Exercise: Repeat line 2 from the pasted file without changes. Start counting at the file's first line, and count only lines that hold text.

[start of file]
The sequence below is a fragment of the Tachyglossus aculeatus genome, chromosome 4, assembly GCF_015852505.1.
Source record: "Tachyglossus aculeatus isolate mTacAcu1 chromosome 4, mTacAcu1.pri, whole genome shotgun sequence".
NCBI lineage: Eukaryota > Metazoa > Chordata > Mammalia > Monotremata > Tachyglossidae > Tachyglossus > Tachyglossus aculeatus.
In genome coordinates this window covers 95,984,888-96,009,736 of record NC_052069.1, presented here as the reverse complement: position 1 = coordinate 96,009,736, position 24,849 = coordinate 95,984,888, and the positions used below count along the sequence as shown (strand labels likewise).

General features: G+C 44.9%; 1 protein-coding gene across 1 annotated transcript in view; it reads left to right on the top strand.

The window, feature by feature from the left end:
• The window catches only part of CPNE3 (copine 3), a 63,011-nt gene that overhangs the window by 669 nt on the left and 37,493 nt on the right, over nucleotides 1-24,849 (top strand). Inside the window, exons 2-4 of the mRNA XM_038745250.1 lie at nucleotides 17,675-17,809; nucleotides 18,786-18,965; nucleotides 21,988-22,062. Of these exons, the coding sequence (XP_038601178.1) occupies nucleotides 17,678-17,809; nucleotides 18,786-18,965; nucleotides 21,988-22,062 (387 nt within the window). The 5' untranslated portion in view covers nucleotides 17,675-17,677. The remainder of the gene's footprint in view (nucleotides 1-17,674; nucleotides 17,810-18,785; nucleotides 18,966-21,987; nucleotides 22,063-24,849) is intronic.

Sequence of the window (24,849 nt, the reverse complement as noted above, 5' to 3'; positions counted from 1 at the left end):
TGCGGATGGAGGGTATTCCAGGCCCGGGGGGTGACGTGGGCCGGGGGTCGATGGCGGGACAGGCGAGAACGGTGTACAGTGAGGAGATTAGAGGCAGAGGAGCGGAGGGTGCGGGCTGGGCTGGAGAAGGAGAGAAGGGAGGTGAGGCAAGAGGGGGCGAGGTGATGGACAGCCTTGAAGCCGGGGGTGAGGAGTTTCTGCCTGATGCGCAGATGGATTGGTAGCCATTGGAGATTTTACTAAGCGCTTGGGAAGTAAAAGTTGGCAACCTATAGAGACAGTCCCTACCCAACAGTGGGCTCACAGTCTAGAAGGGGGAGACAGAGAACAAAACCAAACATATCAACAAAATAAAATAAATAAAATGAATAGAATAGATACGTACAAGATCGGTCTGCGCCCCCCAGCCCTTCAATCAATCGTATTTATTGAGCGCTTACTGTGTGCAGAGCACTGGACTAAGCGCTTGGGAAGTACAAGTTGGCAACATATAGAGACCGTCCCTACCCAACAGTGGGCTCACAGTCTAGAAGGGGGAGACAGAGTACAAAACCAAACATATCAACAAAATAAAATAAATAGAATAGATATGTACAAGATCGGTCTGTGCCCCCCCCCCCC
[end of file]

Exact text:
Source record: "Tachyglossus aculeatus isolate mTacAcu1 chromosome 4, mTacAcu1.pri, whole genome shotgun sequence".